Evolution Of The RFP Principle

Lean management as applied to education, whether K-12 or higher education, will almost always be controversial because teachers fear management’s intentions. In particular, they fear the possibility that their job will change in undesirable ways or they may even lose their jobs. The fear is usually justified because in most cases management misunderstands Lean, and, as a result, they misapply Lean principles and practices and do harm to people – not just teachers, but students, parents, staff, and others.

Such outcomes are unfortunate and give people wrong impressions of Lean management. That is why it is so important to understand the “Respect for People” principle in Lean management – and that it is not optional. The “Respect for People” principle is a requirement for Lean to function properly. Without it, managers are not doing Lean. They are doing something else that should be called a different name (I have long used the term “Fake Lean”).

gajewskiI have written much about the “Respect for People” principle, but my graduate student, Mark Gajewski, has taken this an important step further. I’d like to share with you a fine paper that Mark has written in partial fulfillment of his Master’s degree requirements. Click on the image below to read the paper (.pdf file). The paper traces the evolution of the “Respect for People” principle from the early 20th century to the present. The focus of the paper is people who have demonstrated critical elements of the “Respect for People” principle in actual management practice, through study of original works, to assure facts are obtained from the source as is customary in Lean problem-solving.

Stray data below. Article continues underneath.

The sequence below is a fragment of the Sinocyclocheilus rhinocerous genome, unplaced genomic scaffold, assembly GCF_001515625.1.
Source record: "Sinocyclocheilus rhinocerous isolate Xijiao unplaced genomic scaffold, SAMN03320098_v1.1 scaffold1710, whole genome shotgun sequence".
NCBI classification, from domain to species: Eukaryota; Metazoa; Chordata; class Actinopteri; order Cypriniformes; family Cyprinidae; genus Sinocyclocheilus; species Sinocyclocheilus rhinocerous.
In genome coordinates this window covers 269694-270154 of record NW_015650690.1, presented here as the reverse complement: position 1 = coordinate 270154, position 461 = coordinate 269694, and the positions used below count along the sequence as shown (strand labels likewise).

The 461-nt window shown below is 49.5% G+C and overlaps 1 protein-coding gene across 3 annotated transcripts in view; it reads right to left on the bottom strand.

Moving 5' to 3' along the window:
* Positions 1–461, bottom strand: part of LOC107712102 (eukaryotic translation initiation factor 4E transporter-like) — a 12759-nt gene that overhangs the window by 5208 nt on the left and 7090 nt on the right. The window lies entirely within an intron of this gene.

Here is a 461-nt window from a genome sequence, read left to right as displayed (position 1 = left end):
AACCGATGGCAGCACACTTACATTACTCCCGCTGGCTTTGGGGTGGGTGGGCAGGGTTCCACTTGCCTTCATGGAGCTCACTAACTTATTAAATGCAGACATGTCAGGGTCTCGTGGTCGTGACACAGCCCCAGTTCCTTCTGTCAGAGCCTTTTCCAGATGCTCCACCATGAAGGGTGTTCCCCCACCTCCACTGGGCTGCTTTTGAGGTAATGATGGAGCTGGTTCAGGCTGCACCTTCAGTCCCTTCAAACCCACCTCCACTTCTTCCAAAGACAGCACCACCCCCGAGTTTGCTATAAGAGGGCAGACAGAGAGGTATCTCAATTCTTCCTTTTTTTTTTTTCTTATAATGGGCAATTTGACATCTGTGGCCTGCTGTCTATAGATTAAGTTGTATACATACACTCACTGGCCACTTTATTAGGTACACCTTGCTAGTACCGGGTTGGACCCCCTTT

While it is a fine work of academic scholarship, this paper is entirely practical. In reading it, you will recognize that the “Respect for People” principle is not a recent development. You will learn the limitations of having a technocratic comprehension of Lean, as most managers in education do, and the critical importance of the “Respect for People” principle in assuring successful, non-zero-sum (win-win) outcomes. You will also learn that despite relentless study, Lean management remains poorly understood by most and has far more to offer than meets the eye.

When a teacher or staff member or teacher’s union criticizes Lean management, please point them to Mark’s paper.

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